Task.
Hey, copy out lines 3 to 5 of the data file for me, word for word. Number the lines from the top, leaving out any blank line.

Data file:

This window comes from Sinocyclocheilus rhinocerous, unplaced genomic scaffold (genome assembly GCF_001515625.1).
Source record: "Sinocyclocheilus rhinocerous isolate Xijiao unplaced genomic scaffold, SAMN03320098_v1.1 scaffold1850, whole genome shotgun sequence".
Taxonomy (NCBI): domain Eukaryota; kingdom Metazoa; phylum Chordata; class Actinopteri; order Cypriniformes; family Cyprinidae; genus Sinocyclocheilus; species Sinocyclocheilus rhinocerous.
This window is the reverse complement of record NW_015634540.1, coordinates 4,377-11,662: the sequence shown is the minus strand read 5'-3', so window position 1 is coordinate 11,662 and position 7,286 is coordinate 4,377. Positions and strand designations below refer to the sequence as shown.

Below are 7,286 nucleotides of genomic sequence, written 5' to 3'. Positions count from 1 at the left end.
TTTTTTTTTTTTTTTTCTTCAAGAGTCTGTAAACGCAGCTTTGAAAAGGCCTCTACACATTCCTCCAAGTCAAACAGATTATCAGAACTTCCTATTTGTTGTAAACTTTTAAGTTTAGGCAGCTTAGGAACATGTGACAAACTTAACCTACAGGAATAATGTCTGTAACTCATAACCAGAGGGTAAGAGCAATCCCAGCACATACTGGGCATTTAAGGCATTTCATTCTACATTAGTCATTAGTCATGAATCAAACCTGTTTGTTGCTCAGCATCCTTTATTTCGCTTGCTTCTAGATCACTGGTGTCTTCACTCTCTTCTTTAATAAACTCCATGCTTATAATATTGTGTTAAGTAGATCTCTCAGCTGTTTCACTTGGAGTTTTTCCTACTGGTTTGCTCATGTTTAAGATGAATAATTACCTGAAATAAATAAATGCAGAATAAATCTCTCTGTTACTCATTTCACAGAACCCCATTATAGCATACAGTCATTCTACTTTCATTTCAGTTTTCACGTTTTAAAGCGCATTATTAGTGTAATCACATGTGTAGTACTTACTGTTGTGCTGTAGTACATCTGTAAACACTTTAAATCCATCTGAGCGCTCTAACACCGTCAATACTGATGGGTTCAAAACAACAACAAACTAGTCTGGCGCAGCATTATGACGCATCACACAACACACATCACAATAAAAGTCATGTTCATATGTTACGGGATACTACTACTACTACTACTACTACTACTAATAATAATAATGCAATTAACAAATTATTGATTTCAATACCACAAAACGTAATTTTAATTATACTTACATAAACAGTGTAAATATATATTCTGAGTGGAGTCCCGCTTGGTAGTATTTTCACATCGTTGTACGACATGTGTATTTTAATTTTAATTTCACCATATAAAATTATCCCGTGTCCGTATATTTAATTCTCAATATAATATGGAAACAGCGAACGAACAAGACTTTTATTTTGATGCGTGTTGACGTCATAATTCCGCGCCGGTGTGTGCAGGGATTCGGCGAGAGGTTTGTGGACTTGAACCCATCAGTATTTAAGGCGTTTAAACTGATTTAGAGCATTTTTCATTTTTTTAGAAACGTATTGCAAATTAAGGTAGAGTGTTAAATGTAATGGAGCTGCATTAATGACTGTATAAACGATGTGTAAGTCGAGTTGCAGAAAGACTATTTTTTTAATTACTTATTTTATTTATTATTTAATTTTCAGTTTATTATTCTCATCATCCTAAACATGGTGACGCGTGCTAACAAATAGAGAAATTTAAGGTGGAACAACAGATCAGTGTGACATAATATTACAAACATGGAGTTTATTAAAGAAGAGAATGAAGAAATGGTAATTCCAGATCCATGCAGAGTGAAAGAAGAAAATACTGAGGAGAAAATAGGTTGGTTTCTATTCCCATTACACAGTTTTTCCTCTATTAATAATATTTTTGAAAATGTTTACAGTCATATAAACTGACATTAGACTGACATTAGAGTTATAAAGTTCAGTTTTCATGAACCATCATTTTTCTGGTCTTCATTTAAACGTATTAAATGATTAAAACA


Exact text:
Taxonomy (NCBI): domain Eukaryota; kingdom Metazoa; phylum Chordata; class Actinopteri; order Cypriniformes; family Cyprinidae; genus Sinocyclocheilus; species Sinocyclocheilus rhinocerous.
This window is the reverse complement of record NW_015634540.1, coordinates 4,377-11,662: the sequence shown is the minus strand read 5'-3', so window position 1 is coordinate 11,662 and position 7,286 is coordinate 4,377. Positions and strand designations below refer to the sequence as shown.

Below are 7,286 nucleotides of genomic sequence, written 5' to 3'. Positions count from 1 at the left end.